What I'd like to achieve is the launch of the following shell command:

mysql -h hostAddress -u userName -p userPassword 
databaseName < fileName

From within a python 2.4 script with something not unlike:

cmd = ["mysql", "-h", ip, "-u", mysqlUser, dbName, "<", file]

This pukes due to the use of the redirect symbol (I believe) - mysql doesn't receive the input file.

I've also tried:

subprocess.call(cmd, stdin=subprocess.PIPE)

no go there ether

Can someone specify the syntax to make a shell call such that I can feed in a file redirection ?

Thanks in advance.

  • you should use a Python mysql interface instead of calling external mysql client
    – ghostdog74
    Sep 10 '10 at 1:02
  • @user131527 The interface would work in this case yes. I was interested in how to redirect the file from within python anyway and this served as a good example
    – SMTF
    Sep 14 '10 at 19:29

You have to feed the file into mysql stdin by yourself. This should do it.

import subprocess
filename = ...
cmd = ["mysql", "-h", ip, "-u", mysqlUser, dbName]
f = open(filename)
subprocess.call(cmd, stdin=f)

The symbol < has this meaning (i. e. reading a file to stdin) only in shell. In Python you should use either of the following:

1) Read file contents in your process and push it to stdin of the child process:

fd = open(filename,  'rb')
    subprocess.call(cmd, stdin=fd)

2) Read file contents via shell (as you mentioned), but redirect stdin of your process accordingly:

# In file myprocess.py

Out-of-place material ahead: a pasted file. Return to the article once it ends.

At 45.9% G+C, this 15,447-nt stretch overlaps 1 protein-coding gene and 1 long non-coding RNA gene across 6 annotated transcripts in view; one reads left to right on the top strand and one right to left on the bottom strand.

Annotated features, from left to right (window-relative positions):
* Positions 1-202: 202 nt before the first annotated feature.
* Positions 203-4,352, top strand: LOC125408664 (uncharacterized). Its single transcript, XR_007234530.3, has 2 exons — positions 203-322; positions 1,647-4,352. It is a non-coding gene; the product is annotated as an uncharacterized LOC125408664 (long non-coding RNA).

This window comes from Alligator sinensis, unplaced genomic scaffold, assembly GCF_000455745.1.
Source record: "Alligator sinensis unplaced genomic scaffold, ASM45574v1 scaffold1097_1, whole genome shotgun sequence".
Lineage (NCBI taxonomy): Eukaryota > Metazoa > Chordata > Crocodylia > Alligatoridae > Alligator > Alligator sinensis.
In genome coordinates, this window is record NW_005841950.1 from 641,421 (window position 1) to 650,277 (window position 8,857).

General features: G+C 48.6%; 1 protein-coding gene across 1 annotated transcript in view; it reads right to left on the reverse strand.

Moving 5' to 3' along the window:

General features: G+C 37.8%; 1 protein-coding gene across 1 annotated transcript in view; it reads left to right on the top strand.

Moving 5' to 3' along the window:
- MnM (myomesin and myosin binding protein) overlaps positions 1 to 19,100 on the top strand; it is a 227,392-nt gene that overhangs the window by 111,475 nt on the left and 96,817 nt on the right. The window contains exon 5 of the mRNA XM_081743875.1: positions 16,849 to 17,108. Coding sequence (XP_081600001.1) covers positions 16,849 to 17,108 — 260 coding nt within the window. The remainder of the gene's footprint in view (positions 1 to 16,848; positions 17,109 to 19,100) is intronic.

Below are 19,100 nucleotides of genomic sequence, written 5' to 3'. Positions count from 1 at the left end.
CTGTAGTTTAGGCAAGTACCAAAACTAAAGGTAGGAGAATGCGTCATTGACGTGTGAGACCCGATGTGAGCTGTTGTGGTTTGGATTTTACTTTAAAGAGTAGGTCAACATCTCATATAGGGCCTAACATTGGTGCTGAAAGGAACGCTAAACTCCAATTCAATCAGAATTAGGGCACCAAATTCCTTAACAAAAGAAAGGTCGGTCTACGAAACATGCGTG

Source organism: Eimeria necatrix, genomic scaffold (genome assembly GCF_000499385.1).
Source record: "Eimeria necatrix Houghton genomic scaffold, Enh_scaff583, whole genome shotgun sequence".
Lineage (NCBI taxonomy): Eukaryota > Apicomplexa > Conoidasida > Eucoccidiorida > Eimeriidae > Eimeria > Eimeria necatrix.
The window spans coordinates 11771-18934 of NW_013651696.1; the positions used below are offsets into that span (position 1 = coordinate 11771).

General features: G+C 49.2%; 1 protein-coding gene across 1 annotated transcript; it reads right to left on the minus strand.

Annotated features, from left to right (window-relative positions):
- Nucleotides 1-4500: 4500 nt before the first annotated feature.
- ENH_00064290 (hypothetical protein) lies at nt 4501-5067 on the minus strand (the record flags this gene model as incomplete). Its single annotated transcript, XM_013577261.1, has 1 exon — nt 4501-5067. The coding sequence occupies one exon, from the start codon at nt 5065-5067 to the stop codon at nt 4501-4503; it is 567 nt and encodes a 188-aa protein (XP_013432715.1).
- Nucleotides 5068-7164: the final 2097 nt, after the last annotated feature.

subprocess.call(cmd, stdin=subprocess.PIPE)

# In shell command line
$ python myprocess.py < filename
  • It may be related to my config but specifying subprocess.PIPE as stdin just hung. Reading as a file worked well. Thanks!
    – SMTF
    Sep 9 '10 at 20:54
  • @Sean, Possibly subprocess.call(cmd, stdin=subprocess.PIPE) in "2)" was meant to be subprocess.call(cmd, stdin=sys.stdin)?
    – Constantin
    Sep 10 '10 at 9:20

As Andrey correctly noticed, the < redirection operator is interpreted by shell. Hence another possible solution:

import os
os.system("mysql -h " + ip + " -u " + mysqlUser + " " + dbName)

It works because os.system passes its argument to the shell.

Note that I assumed that all used variables come from a trusted source, otherwise you need to validate them in order to prevent arbitrary code execution. Also those variables should not contain whitespace (default IFS value) or shell special characters.

  • That makes os.system sound far more convenient then subprocess. I was mistaken to think that os.system was being Deprecated. Thanks for the answer.
    – SMTF
    Sep 9 '10 at 21:01
  • Well, I would prefer subprocess-solution myself, it's superior in a number of ways (e.g. it should be more portable). Sep 10 '10 at 5:36

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